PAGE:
"This performance has been many, many years in the making," exclaims renowned Cuban choreographer and dancer Marianela Boan in reference to her one-woman piece Blanche, based on the wilting magnolia of a woman from Tennessee Williams's play A Streetcar Named Desire. Decades ago Boan read the work and was drawn to the tragic and contradictory Blanche DuBois. "I was impressed with the psychological depth of the character," she recalls. "At the same time, there's a lot of dramatic movement and action. I thought it would lend itself well to dance."
Friday and Saturday, January 9 and
10, at at 9:00 p.m. After each show,
Beatriz Rizk will lead a discussion.
Tickets cost $20; students and
seniors pay $12. Call
An internationally recognized avant-garde choreographer known for her "contaminated dance" style blending movement with gestures, voice, and passion, Boan crafts pieces rife with sharp humor and risky emotional content. But the realization of this solo work didn't come immediately for her. Creating Blanche was an obsession for many years. "Every time I finished a project, I would return to Blanche and think, 'I have to do this,'" she explains, "but the piece didn't have meaning until I could find a way to express my own reality through the character."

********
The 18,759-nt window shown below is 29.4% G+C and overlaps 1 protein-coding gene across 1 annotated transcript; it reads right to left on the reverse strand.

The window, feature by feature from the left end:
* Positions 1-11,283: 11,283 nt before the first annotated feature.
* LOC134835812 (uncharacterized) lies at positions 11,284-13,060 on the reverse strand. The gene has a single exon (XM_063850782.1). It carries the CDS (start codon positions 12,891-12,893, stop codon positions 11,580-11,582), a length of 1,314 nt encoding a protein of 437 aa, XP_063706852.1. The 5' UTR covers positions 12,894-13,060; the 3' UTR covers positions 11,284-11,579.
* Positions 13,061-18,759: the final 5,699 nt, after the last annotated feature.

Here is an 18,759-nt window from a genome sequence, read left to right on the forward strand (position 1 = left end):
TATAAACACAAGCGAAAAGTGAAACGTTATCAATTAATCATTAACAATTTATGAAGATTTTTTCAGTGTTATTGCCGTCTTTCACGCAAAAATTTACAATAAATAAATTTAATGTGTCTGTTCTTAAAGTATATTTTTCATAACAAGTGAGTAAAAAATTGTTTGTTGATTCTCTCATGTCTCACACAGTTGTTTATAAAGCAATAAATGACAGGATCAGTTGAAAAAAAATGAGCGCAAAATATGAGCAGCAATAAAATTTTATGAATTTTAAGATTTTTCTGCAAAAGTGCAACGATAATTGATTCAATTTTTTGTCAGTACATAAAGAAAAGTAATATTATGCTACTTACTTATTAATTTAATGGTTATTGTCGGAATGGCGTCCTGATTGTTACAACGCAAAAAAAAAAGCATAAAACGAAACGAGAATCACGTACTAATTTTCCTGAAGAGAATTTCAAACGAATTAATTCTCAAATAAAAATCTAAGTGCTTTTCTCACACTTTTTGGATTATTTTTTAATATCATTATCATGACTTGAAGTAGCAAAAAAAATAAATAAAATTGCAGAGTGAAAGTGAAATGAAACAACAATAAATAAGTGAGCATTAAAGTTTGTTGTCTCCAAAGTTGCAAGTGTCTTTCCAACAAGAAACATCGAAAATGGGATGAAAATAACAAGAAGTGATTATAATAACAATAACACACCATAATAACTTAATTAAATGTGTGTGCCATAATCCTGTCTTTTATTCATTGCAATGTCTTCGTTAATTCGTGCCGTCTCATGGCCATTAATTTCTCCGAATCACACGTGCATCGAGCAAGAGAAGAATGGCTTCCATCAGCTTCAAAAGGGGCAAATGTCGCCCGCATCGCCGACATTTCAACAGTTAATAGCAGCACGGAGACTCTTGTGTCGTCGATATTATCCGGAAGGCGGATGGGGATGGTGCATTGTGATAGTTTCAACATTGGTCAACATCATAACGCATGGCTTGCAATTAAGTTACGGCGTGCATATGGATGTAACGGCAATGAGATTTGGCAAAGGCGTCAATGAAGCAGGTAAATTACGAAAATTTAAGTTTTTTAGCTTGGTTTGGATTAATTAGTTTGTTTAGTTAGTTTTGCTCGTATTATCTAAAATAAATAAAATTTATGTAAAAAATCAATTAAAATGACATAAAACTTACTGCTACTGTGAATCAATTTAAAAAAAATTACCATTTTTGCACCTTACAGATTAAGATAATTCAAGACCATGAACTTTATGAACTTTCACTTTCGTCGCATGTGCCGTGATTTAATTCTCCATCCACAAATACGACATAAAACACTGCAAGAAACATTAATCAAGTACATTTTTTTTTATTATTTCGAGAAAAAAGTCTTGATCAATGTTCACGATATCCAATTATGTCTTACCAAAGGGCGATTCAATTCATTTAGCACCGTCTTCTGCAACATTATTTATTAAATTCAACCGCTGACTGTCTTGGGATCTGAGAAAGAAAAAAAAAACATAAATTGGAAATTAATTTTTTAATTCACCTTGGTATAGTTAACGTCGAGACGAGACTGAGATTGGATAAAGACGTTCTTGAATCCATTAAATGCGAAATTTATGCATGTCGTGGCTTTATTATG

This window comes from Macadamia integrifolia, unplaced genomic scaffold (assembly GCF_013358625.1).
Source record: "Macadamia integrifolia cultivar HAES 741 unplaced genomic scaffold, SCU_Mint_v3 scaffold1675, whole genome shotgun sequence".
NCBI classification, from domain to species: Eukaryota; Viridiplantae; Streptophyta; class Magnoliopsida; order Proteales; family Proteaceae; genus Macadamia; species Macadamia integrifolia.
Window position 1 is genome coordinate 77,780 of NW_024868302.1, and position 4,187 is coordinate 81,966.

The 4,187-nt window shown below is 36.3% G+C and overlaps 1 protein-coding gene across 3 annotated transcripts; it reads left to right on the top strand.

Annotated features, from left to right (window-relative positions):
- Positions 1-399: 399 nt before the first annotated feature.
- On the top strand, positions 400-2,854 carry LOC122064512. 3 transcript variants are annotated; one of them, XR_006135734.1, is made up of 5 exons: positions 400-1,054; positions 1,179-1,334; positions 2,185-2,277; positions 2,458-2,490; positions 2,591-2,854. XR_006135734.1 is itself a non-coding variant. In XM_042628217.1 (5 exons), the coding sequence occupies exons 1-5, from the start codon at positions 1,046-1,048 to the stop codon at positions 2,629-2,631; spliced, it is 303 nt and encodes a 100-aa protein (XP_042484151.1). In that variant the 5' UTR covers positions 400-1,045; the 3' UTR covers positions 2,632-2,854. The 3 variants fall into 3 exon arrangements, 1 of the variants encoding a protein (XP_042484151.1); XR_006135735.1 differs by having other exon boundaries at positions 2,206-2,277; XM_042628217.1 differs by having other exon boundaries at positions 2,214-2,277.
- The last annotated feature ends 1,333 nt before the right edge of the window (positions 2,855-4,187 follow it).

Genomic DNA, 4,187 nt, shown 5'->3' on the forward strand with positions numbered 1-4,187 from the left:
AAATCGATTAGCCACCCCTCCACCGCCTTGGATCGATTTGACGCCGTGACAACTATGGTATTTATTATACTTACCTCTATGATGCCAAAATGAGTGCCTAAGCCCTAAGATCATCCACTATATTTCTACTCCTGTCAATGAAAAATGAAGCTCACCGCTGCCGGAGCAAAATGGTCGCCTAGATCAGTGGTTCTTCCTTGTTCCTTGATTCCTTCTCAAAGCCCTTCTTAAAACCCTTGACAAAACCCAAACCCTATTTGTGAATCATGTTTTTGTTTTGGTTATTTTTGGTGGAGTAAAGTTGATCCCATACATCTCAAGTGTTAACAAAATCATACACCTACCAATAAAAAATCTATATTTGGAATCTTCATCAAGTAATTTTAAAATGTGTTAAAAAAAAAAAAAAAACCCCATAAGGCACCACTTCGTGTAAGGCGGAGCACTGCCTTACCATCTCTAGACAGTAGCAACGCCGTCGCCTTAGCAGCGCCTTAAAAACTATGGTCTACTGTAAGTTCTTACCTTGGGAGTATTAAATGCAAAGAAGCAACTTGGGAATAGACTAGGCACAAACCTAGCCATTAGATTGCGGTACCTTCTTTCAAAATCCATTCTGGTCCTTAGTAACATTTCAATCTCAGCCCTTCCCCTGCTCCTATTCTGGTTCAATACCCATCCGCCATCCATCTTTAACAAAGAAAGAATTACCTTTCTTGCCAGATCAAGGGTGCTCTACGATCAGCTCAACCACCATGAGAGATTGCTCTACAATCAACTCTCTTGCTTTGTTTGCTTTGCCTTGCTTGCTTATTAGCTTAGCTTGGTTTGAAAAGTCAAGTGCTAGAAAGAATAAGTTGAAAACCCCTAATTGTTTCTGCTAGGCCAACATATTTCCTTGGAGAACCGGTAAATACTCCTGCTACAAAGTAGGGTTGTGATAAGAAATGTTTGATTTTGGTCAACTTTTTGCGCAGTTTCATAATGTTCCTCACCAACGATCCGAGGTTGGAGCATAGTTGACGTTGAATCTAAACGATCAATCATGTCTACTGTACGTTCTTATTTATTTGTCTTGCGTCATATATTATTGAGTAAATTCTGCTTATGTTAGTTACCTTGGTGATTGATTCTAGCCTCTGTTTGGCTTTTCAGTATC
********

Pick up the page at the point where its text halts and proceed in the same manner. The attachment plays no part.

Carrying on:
After extensive research, exploration, and collaboration with Cuban director Raul Martin, Boan discovered a parallel between Williams's Southern belle and an entire generation of women in her own country. While the character fruitlessly clings to the norms and ideals of a decaying Southern aristocracy, Boan's choreography reveals a generation of women who lost the idealism that accompanied the communism of Cuba in the Seventies. "The society that sustained our utopia disappeared," she says. "Through Blanche, I am able to express the pain of this loss."